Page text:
Safe Browsing

Credits Indira Cornelio, Alma Uguarte Perez Last Updated 2017-06

This session provides an introduction to safe web browsing practices, including an overview of plug-ins and other utilities that can be used to create a safer browsing environment.

ADIDS Element


Parent Topic(s)

Identity Protection and Privacy


45-60 minutes

This session was developed for, and should be attributed to, the Institute for War & Peace Reporting resource “Cyberwomen: Holistic Digital Security Training Curriculum for Women Human Rights Defenders” under a Creative Commons Attribution-Share Alike 4.0 International CC BY-SA 4.0 License

Materials to Prepare:

  • Slides (with key points included below)
  • Laptop/Computer and Projector setup
  • WiFi connection

Trainer’s Note

Check the space where the session will be held to confirm that there is internet access and an electricity supply. Choose a couple of plugins to demonstrate during the session and then share the complete list so that people can experiment with the plugins on their own.


Running the Session:

Part 1 – Choosing a Browser

Step 1 | Begin the session by asking participants which web browsers they use and what other options they have heard of. Present Firefox - explain the benefits of using it, and discuss briefly the difference between it and other common browsers such as Google Chrome or Internet Explorer.

Part 2 – Safer Browsing Practices

Step 2 | There are quite a few safer browsing practices to discuss that can be shared with participants – while you don’t need to cover every single one of them, it is recommended to share enough to give your participants options (also remember to keep your content contextualized by sharing practices most relevant to participant context).

Step 3 | Explain to the group that you will be reviewing some safe browsing practices with them, but not yet focusing on specific tools other than the browsers themselves. Some participants might already be willing to change browsers, but others may not yet be – so before discussing more specific tools like browser plug-ins, it’s important to keep the discussion grounded first in practice.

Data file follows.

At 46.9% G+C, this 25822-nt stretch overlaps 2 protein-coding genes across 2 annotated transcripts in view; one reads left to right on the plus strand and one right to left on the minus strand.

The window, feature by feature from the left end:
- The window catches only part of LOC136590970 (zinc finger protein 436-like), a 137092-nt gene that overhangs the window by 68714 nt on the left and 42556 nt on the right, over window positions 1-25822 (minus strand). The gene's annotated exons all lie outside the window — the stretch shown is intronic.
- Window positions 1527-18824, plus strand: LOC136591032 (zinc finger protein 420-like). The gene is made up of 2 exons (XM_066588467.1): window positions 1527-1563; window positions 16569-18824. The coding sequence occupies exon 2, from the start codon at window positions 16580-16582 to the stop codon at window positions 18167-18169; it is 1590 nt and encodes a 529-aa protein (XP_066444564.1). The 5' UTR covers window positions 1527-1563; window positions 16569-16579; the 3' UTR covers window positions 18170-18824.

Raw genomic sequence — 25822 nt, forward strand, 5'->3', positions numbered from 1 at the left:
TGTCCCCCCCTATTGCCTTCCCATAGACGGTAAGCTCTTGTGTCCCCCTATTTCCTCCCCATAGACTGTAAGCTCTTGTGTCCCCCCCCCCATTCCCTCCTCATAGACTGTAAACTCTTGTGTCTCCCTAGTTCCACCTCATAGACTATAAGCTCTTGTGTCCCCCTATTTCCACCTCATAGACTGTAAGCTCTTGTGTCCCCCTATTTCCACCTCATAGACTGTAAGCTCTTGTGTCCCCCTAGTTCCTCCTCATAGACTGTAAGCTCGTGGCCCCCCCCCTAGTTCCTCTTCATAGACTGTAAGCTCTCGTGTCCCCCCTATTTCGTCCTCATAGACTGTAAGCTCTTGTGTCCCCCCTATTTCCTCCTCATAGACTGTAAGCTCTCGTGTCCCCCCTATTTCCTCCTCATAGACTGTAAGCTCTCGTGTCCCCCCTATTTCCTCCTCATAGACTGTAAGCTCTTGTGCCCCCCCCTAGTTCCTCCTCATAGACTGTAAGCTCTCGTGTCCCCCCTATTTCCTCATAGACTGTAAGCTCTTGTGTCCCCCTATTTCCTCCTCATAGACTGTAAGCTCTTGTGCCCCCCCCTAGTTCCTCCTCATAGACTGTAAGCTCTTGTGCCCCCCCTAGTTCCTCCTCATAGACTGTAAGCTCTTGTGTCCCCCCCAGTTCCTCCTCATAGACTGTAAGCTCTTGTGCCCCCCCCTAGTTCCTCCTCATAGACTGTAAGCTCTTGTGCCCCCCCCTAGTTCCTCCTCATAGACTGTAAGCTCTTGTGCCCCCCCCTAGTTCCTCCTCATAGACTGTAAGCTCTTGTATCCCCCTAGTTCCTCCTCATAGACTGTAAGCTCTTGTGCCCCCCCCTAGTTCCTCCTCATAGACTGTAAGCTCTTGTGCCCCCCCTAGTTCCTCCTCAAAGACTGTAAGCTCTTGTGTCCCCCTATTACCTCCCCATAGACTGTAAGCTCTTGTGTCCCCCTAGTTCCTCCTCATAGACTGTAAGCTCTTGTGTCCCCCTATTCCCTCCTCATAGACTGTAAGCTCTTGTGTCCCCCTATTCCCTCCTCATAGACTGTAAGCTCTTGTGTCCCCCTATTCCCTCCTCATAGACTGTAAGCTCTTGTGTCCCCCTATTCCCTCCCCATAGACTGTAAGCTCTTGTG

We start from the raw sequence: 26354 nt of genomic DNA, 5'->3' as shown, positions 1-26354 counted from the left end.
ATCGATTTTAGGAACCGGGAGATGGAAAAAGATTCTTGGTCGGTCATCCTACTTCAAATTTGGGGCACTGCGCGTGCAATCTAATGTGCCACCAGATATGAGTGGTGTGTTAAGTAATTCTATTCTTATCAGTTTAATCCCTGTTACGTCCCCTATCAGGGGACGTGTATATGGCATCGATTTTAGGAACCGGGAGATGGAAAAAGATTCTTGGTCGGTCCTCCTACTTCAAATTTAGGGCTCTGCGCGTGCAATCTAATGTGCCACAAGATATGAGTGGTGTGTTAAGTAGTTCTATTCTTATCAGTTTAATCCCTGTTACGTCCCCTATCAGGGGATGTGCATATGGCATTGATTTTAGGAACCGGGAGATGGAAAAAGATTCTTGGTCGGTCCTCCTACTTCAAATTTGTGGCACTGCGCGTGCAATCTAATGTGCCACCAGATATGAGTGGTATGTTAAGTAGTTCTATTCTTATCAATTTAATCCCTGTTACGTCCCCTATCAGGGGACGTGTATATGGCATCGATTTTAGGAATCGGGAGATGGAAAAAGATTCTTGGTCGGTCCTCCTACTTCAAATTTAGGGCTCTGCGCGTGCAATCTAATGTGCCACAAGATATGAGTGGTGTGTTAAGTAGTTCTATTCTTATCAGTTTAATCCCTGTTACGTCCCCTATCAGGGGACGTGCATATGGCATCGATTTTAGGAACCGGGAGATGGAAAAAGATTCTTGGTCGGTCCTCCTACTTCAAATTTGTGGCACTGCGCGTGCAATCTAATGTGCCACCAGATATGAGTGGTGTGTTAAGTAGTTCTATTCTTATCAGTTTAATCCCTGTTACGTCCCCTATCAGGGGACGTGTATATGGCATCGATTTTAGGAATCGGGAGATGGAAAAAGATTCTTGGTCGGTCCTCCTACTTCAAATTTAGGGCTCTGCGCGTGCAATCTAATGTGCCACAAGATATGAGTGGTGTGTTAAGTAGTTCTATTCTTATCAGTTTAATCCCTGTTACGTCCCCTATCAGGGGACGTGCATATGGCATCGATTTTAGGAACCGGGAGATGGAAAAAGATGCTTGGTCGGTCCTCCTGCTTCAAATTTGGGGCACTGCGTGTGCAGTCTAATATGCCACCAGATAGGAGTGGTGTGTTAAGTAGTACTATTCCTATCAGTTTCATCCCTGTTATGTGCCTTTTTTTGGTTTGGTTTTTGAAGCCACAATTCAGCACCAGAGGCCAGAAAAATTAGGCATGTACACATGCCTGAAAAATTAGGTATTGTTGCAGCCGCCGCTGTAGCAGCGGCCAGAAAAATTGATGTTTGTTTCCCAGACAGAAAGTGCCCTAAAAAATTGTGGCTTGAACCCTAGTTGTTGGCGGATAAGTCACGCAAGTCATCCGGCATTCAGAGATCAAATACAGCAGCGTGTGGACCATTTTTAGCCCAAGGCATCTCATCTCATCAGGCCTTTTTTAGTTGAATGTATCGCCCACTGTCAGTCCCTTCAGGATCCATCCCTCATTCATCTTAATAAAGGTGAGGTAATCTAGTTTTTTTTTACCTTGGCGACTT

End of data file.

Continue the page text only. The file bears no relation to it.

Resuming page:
Here are some example practices you can discuss:

  • Being vigilant of phishing and spear phishing attempts;
  • Blocking embedded ads and pop-up ads;
  • How cookies work – be sure to talk about how convenient they can be, but that they also have downsides;
  • Disabling and erasing cookies from the browsers;
  • Deleting browsing history;
  • Not saving passwords in your browser settings;
  • Checking the extensions that you add to your browser;
  • Enabling the Do Not Track option in your browser;
  • Google search alternatives (such as Duck Duck Go)
  • Who implements online tracking and why? (Both and are good resources about this);
  • Discuss HTTP versus HTTPS;
  • What is a VPN (Virtual Private Network) and when should these be used?
  • What exactly does Incognito Mode do, and when should it be used?
  • Remove sensitive passwords stored in browsers (be careful not to remove stored passwords that you do not remember!).

Part 3 - Tools and Extensions for Safer Browsing

Step 4 | Explain, now that you’ve addressed some basic practices for safer browsing, that you can also suggest certain tools – specifically browser plug-ins – which can help automate or otherwise facilitate adoption of some of these practices.

Step 5 | Present the following tools, explaining how each of them works, and remember to also share the links to download them with participants. It is essential that participants understand why each of the tools shared is important and useful; if not explained clearly, it can lead to participants making ill-informed decisions about their privacy or anonymity online:

Desktop Browser Tools:

Mobile Browser Tools:

Part 4 - What Can Be Seen by Your Local Network Administrator?

Step 6 | Explain that there is a lot of information available to those who manage a local network, internet service providers, or anyone else with some access to the network that is being used to connect. Examples of information visible in this case include metadata, packet content (via deep packet inspection), websites visited, patterns of browsing behavior, version of browser used, your operating system, and more!

Other Practices & Features:

Incognito Mode (InPrivate Mode)
This is a feature that frequently causes confusion as it is not well understood - participants might not have a clear understanding of how Incognito mode works as a browser feature, and when it is useful. Explain how Incognito (and similar) modes work, and offer some examples of when they can actually be helpful features to take advantage of.

Safe Wi-Fi Practices
Finally, take some time to discuss, and if possible demonstrate, a few basic safe practices on for WiFi connections - this includes practices such as changing the default password of the modem, and showing participants how to monitor which devices are connected to their WiFi network.